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AB0196 Do patients with early ra and vitamin d deficiency have increased disease activity at the time of diagnosis?
  1. T. C. Salman Monte1,
  2. J. Pérez-Ruiz1,
  3. M. Almirall1,
  4. S. Sánchez1,
  5. M. Lisbona1
  1. 1RHEUMATOLOGY, PARC DE SALUT MAR, HOSPITAL DEL MAR, BARCELONA, Spain

Abstract

Objectives

  1. Asses if there are differences in clinical and biological markers of disease activity in patients with early RA depending on they have vitamin D deficiency or not.

  2. Evaluate the correlation between vitamin D deficiency and disease activity.

Methods Observational, retrospective study of a cohort of patients with early RA (ACR 1987 classification criteria, with a duration of symptoms less than one year and treatment naïve except for NSAIDs and/or glucocorticoids) who had determination of 25-OH Vitamin D serum levels prior to initiation treatment with a DMARD. Patients had been taken vitamin D supplements were excluded. For each patient demographic (age, gender), clinical (FR U/ml, ACPA U/ml, smoking yes/no, BMI, DAS 28, SDAI, visual pain analog scale VAS 0-10 cm, patient global assessment PGA 0-10cm, HAQ, glucocorticoid treatment) and laboratory (ESR mm/h, CRP mg/dl, 25-OH Vitamin D serum levels ng/ml, PTH (pg/ml) ) parameters were collected. The data were analyzed using SPSS 15.0.

Results : A total of 96 early RA patients (64 women) were included in the study. 54 (56.2%) had vitamin D deficiency (≤ 20 ng/ml) and 42 patients (44.8%) had serum vitamin D level > 20 ng/ml. 83.3 % of the patients had <30 ng/ml serum vitamin D level (vitamin D insufficiency). There were no statistically significant differences in demographic and clinical characteristics, functional disability and some biological parameters of activity between the two groups of patients according to the presence or not of vitamin D deficiency, except that patients with vitamin D deficiency showed lower CRP, RF and ACPA levels (Table 1). No statistically significant correlation between vitamin D deficiency and disease activity (DAS 28, SDAI, ESR) and functional disability (HAQ) was observed. However, vitamin D deficiency was correlated with lower CRP values (r = 0.30, p = 0.002) (Table 2). It was also observed a trend to higher mean VAS pain and PGA in the group of patients with vitamin D deficiency.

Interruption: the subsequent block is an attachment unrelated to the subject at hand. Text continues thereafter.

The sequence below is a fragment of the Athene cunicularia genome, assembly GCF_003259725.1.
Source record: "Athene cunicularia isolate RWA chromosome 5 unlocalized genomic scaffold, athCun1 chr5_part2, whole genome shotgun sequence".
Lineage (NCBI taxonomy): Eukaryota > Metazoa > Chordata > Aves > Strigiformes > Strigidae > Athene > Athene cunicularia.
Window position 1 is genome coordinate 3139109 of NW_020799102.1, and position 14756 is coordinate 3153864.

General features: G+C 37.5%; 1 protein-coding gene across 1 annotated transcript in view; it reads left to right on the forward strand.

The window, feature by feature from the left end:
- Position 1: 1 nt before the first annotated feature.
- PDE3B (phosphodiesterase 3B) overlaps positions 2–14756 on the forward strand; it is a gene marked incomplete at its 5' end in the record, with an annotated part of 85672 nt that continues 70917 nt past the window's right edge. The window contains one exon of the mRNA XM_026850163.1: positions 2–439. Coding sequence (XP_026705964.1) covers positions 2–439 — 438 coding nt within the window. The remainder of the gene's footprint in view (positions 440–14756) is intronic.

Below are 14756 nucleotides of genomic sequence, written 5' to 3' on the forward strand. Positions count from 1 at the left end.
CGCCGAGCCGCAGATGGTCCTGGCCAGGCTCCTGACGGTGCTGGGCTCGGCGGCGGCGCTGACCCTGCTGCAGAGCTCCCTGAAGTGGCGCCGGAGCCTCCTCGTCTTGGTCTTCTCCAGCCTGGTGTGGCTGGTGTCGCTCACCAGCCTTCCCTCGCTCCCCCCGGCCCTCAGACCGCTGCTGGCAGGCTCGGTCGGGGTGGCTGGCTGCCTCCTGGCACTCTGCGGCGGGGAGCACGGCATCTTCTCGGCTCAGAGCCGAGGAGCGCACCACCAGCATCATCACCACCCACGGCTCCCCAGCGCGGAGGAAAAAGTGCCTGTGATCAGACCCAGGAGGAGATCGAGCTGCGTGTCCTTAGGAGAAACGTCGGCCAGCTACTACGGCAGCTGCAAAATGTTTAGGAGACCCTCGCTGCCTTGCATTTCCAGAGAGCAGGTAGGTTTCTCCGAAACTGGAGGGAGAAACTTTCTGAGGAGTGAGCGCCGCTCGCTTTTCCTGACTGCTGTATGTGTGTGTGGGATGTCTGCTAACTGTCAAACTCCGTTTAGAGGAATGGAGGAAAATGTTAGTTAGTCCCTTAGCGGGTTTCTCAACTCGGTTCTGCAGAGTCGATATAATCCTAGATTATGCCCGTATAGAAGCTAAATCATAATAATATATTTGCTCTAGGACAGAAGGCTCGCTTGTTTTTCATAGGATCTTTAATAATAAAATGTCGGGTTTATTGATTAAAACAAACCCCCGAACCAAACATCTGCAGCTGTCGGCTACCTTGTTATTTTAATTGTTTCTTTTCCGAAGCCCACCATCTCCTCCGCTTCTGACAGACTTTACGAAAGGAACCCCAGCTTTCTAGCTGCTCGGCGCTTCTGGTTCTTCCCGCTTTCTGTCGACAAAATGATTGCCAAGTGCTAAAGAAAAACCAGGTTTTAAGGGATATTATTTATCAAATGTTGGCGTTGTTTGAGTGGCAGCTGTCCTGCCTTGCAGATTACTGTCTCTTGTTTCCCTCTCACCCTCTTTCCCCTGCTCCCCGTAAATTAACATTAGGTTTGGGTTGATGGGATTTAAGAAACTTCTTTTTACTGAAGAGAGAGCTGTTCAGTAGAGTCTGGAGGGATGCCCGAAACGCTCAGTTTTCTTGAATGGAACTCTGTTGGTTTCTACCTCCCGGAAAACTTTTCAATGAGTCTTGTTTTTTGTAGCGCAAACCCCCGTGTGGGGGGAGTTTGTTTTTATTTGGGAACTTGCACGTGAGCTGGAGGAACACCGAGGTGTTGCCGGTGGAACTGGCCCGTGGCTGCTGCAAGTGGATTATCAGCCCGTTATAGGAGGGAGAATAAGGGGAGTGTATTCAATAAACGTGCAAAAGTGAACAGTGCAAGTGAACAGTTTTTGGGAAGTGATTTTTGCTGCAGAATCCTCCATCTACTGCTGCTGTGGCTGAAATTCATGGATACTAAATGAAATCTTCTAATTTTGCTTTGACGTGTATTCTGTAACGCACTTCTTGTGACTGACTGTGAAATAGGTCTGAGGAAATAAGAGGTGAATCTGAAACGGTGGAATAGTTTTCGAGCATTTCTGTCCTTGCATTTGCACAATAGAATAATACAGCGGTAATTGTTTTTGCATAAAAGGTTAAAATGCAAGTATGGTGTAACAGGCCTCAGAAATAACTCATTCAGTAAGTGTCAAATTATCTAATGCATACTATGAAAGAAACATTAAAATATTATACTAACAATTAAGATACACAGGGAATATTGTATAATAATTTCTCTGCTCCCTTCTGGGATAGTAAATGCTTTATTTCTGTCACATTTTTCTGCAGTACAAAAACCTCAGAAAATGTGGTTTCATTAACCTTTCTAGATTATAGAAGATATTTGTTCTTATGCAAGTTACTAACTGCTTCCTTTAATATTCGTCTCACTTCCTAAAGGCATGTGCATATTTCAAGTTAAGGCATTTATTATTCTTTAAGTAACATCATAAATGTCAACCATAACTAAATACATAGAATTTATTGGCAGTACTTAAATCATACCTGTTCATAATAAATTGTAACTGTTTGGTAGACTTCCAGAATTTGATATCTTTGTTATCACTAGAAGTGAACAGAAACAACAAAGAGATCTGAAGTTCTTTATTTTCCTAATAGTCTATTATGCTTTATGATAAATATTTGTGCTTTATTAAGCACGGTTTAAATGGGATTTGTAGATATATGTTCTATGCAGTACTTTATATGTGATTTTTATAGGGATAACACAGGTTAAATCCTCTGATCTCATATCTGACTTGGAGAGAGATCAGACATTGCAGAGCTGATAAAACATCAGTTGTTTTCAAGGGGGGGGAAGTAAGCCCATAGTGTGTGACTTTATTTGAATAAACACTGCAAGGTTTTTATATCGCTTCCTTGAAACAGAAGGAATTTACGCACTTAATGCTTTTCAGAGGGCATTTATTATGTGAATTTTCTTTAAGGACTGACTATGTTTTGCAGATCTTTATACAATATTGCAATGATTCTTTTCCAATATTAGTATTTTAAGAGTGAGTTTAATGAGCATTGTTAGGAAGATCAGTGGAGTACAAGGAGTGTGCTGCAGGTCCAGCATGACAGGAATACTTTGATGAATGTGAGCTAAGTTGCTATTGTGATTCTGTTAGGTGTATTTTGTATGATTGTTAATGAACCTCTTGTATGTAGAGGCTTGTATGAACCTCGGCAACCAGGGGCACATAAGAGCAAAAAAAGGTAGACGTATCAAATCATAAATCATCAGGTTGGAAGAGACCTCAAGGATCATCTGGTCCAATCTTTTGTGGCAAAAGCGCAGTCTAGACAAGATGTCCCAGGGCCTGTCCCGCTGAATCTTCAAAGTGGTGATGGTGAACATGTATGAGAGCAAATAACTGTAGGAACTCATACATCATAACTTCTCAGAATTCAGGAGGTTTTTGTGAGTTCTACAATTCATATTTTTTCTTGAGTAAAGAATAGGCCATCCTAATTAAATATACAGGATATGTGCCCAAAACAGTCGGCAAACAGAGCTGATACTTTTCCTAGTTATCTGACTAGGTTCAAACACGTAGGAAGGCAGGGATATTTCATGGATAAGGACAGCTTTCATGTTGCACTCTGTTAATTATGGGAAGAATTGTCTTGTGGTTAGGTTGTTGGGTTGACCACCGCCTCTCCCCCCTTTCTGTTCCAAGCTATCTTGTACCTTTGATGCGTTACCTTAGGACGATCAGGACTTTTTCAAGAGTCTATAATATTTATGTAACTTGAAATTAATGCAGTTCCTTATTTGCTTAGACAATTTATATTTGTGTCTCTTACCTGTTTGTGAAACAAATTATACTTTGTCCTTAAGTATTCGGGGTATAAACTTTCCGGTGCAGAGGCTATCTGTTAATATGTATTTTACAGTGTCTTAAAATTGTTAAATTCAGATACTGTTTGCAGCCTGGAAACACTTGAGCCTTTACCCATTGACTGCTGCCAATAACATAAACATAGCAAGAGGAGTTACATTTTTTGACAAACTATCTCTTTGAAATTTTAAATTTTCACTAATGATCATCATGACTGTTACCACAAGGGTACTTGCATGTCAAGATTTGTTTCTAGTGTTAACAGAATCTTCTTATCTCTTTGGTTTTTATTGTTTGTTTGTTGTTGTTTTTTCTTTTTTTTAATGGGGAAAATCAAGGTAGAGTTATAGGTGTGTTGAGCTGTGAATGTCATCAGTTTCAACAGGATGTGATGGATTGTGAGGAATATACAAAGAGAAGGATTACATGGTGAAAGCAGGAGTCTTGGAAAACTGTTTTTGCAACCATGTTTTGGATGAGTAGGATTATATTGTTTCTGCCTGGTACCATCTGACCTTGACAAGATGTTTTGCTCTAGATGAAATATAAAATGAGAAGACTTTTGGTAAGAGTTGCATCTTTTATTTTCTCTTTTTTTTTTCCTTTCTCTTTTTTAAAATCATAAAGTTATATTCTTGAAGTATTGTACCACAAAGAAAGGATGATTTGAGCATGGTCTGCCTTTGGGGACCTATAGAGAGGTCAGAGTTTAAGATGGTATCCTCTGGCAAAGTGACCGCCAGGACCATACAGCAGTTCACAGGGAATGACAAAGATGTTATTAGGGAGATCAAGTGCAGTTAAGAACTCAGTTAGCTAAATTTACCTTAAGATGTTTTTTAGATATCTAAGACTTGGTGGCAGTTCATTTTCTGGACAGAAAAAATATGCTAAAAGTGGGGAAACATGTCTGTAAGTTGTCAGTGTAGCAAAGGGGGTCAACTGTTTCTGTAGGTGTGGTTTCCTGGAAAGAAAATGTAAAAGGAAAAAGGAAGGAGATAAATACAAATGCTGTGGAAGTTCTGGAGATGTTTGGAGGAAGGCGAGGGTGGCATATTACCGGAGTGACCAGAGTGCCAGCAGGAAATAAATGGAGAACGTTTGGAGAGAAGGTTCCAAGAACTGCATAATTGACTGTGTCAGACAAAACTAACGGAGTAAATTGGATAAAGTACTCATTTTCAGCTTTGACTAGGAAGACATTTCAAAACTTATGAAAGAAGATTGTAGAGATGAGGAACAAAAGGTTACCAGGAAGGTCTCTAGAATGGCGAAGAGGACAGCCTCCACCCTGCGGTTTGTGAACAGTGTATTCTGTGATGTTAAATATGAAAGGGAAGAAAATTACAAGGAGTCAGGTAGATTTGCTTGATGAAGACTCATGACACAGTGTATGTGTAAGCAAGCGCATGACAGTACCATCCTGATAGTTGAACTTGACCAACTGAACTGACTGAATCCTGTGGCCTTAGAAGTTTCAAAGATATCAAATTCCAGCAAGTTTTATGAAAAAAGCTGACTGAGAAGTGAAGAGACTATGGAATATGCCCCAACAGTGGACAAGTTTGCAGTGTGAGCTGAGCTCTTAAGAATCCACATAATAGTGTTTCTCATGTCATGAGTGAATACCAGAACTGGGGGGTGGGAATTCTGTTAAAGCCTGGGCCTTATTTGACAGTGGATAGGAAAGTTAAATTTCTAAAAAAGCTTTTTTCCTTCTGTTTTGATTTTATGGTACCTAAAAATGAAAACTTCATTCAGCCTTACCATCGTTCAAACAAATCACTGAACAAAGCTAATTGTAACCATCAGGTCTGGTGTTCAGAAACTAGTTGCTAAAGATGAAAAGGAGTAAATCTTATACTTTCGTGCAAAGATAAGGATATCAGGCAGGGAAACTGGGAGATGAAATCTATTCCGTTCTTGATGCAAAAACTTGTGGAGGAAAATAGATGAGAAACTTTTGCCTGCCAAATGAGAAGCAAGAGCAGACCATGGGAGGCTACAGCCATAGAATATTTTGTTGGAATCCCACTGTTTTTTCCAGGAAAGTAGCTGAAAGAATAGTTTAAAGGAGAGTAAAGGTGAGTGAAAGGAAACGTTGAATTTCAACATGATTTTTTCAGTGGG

Conclusions The prevalence of vitamin D deficiency in our cohort of early RA patients was 56.2%, similar to the data found in other studies (1). No significant correlation was found between vitamin D deficiency and increased disease activity in our series of patients with RA. However, patients with vitamin D deficiency had lower CRP levels although they had more pain and worse disease assessment (PGA).

Acknowledgements Acknowledgments Sergi Mojal. AMIB.

Disclosure of Interest None Declared

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